Saturday, 9 July 2011

Widescreen: Rahul Gandhi's 'padyatra'

He is the undisputed crown prince of India's ruling Congress, seen to bide his time before taking over the reins of government from an ageing Manmohan Singh. 
As Rahul Gandhi prepares to hold a rally in Uttar Pradesh's Aligarh town Saturday, his movements are being watched closely to see whether the scion of the Nehru-Gandhi family has the political magnetism and intellectual substance to shoulder the responsibility he seems destined for.

At 41, Rahul Gandhi, the son of Congress president Sonia Gandhi and late prime minister Rajiv Gandhi, knows that there are high expectations of him - particularly when there is a wobbling government whose public image is at an all-time low.

But his sporadic and uncertain political actions and even rarer public utterances often fed the doubt of sceptics. Could he really lead the party challenge in the general elections three years away?
So when he slipped into the twin villages of Bhatta Parsaul, at the edge of the capital, to commiserate with farmers whose land had been forcibly taken away for infrastructure projects, people dismissed it initially as a gimmick.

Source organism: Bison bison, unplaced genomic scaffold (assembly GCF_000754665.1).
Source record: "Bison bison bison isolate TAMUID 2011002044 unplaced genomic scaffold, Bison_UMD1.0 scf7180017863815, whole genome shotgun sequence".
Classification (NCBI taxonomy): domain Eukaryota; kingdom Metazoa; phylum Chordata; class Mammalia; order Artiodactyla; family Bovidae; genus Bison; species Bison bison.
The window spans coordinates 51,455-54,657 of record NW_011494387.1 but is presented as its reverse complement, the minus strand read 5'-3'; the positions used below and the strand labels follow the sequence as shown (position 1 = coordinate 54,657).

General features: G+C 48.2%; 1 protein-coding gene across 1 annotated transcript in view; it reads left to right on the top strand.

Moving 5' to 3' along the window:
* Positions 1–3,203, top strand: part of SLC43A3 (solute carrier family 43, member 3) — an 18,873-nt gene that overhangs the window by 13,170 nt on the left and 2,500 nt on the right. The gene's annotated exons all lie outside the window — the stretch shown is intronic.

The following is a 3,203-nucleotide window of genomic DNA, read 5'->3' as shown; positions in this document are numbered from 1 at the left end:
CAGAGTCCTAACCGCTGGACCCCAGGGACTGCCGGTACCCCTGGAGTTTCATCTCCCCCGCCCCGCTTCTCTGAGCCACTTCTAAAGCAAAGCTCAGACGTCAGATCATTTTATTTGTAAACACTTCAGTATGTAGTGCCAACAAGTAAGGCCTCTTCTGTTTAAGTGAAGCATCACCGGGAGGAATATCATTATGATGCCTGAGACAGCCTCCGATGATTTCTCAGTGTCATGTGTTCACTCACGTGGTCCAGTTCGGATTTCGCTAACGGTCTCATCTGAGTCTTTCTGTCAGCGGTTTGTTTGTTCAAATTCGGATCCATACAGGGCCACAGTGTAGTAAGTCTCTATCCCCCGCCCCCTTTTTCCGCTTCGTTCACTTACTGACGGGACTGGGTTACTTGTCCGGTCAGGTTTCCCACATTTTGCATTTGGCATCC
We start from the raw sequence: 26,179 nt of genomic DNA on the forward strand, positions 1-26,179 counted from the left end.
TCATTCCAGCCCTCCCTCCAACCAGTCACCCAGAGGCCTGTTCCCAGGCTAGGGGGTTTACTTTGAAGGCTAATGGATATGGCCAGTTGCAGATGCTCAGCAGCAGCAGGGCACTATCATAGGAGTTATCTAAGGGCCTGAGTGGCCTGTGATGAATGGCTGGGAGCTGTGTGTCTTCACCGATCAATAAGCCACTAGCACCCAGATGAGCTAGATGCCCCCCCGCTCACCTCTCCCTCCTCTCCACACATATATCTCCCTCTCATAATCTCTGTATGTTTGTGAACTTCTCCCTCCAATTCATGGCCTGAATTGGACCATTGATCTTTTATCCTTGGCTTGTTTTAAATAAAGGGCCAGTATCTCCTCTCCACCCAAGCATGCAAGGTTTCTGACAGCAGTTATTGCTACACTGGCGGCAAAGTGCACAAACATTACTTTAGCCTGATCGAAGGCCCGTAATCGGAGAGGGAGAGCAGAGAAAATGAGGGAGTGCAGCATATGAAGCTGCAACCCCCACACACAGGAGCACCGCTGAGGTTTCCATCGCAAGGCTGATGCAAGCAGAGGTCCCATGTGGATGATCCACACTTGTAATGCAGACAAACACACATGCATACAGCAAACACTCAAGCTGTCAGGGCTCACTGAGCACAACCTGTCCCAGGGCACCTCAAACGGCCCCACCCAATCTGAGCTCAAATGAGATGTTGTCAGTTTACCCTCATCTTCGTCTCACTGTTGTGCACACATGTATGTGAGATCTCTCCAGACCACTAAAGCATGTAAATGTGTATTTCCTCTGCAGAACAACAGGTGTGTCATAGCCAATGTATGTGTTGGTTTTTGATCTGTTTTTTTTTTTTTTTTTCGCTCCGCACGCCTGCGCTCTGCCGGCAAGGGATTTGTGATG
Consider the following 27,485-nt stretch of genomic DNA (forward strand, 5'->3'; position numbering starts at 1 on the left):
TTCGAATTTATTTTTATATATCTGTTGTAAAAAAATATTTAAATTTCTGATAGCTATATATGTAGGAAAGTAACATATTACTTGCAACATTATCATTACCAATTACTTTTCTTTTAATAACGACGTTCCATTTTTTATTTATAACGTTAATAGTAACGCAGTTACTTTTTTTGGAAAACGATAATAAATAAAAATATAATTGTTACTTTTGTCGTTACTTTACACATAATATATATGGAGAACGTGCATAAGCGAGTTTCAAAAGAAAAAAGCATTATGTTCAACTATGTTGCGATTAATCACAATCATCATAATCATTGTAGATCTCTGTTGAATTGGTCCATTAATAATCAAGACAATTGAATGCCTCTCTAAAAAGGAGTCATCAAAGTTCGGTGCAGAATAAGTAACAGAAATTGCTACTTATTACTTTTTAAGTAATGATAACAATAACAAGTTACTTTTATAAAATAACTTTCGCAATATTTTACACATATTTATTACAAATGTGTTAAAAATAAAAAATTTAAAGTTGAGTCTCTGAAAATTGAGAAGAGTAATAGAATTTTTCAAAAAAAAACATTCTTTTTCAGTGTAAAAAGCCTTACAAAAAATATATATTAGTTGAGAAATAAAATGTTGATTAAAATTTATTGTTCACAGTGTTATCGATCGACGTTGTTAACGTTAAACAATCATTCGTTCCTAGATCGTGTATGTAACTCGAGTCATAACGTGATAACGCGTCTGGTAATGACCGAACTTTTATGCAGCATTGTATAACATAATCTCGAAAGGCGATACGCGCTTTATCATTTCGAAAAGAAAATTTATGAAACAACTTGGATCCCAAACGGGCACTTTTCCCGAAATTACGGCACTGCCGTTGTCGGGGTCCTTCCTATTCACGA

But the fourth-generation prime minister-in-waiting in a country that prides itself on its democracy and yet indulges in dynastic politics proved he had other plans.
He initially sought permission for a farmer's rally in the Muslim dominated town of Aligarh. The Uttar Pradesh government initially wavered but then granted permission. That was when Gandhi pulled out another card.
Gandhi announced in Bhatta Prasaul that he would undertake a 'padyatra' (walkathon) through the villages lying along the Expressway - linking Greater Noida on the outskirts of New Delhi to Agra for which the government had acquired land - 'to understand the psyche of the farmers'. Thus, there is much at stake when he takes to the stage in Aligarh to address a 'kisan mahapanchayat' (farmer's rally) at the culmination of the padyatra.

Gandhi is clearly aware that the road to New Delhi lies through India's most populous state of Uttar Pradesh, which will elect a new assembly next year. If he delivers, it would take him one step closer to the prime minister's chair. The reverse would definitely be a setback.

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